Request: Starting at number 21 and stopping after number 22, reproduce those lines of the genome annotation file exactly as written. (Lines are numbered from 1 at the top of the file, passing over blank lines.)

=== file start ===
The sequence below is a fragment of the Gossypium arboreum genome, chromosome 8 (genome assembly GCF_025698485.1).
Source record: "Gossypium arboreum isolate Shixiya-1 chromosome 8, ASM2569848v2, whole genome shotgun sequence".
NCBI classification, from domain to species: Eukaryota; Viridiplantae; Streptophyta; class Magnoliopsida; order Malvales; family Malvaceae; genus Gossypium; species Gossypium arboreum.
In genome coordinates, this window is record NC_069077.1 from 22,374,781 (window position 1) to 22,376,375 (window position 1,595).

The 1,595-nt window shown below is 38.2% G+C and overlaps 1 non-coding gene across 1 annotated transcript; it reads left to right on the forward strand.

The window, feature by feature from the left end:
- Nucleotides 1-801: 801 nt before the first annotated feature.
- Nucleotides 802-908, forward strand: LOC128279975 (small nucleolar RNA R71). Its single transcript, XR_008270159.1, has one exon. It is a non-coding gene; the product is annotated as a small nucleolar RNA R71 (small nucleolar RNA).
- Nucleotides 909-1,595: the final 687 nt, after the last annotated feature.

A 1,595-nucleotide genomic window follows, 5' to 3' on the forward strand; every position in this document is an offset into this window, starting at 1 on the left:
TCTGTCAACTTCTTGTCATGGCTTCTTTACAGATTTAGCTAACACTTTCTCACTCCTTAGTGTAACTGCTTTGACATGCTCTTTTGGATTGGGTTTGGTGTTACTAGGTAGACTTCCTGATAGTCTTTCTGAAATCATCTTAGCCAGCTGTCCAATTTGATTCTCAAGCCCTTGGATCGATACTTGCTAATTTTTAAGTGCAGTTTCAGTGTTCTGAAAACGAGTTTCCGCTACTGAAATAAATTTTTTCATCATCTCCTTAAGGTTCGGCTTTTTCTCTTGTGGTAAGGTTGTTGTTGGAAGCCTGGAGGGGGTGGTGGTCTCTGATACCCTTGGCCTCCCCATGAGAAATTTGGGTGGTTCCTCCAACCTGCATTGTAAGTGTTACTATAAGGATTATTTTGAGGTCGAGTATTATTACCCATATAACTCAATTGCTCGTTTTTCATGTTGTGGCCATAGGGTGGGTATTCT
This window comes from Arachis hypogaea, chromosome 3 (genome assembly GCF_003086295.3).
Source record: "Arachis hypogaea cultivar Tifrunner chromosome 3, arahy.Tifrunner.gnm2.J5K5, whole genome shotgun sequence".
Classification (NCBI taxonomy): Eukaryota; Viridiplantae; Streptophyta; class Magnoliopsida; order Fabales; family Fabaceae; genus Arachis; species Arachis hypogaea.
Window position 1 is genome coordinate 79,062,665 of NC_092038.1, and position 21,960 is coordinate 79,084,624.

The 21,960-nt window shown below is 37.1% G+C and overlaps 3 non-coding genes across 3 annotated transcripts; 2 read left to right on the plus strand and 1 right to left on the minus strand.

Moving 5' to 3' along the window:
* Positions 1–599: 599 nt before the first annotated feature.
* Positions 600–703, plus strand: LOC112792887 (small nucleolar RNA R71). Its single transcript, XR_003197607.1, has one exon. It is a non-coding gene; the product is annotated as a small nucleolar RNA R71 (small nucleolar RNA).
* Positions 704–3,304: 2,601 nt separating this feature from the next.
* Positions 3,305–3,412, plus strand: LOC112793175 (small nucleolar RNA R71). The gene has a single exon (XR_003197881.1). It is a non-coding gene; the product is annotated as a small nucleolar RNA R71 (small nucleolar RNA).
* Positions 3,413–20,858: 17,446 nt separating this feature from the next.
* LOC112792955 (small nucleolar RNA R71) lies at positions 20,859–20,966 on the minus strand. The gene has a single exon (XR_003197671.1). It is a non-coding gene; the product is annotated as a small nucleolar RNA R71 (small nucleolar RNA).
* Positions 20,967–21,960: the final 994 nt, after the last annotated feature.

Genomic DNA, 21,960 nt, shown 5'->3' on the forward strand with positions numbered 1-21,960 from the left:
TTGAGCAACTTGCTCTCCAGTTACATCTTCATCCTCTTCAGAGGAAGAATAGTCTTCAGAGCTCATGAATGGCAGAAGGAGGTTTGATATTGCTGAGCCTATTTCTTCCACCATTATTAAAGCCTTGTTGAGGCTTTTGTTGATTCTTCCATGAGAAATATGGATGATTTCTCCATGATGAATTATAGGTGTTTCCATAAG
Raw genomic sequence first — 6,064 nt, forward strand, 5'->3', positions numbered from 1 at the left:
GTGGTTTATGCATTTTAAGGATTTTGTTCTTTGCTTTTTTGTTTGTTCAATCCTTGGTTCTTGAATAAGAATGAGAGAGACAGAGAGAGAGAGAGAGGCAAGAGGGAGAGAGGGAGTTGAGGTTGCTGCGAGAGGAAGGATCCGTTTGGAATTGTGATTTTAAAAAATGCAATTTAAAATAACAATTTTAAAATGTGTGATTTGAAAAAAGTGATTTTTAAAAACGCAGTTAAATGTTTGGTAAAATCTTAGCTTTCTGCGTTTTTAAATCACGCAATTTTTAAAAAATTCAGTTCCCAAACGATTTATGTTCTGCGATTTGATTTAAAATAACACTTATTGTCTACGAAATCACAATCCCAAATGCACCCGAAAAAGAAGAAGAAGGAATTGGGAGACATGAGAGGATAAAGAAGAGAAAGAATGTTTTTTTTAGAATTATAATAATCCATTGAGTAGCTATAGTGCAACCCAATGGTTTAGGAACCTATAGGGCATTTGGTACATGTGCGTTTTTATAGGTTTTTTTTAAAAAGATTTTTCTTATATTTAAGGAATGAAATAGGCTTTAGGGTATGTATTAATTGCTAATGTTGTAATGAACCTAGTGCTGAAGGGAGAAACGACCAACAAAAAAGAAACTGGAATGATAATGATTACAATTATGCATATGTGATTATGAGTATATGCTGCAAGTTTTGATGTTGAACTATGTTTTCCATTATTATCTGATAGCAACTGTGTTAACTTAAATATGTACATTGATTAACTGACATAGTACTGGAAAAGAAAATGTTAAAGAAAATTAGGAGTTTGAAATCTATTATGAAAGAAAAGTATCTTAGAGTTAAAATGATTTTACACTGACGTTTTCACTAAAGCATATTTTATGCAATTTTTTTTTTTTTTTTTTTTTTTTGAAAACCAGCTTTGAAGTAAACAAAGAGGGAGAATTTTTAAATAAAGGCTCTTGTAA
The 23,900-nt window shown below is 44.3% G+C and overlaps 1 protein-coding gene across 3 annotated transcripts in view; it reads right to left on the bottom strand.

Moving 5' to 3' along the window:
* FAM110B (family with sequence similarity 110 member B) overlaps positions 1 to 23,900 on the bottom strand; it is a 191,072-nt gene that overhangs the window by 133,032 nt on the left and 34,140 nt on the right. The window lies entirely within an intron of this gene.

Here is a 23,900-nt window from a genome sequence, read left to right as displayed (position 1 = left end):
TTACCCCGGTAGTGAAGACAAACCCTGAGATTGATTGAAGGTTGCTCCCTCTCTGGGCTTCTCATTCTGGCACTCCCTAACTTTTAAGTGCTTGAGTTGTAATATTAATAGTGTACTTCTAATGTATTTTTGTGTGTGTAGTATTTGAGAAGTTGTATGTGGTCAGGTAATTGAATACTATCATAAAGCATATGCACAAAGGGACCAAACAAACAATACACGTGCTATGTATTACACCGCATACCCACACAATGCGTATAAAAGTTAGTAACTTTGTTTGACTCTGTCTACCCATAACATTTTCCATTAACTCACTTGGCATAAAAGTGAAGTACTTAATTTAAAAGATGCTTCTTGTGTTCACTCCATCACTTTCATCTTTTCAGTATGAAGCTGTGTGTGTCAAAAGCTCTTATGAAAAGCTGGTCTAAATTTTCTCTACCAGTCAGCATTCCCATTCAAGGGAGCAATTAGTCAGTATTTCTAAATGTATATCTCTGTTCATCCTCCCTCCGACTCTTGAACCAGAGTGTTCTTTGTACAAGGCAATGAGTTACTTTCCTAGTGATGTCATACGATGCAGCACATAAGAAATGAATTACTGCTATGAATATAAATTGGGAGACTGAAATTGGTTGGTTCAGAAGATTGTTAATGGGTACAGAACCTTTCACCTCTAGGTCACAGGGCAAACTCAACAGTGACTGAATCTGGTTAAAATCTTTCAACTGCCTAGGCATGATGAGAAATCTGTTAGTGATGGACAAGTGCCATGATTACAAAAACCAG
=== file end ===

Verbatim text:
* Positions 3,305–3,412, plus strand: LOC112793175 (small nucleolar RNA R71). The gene has a single exon (XR_003197881.1). It is a non-coding gene; the product is annotated as a small nucleolar RNA R71 (small nucleolar RNA).
* Positions 3,413–20,858: 17,446 nt separating this feature from the next.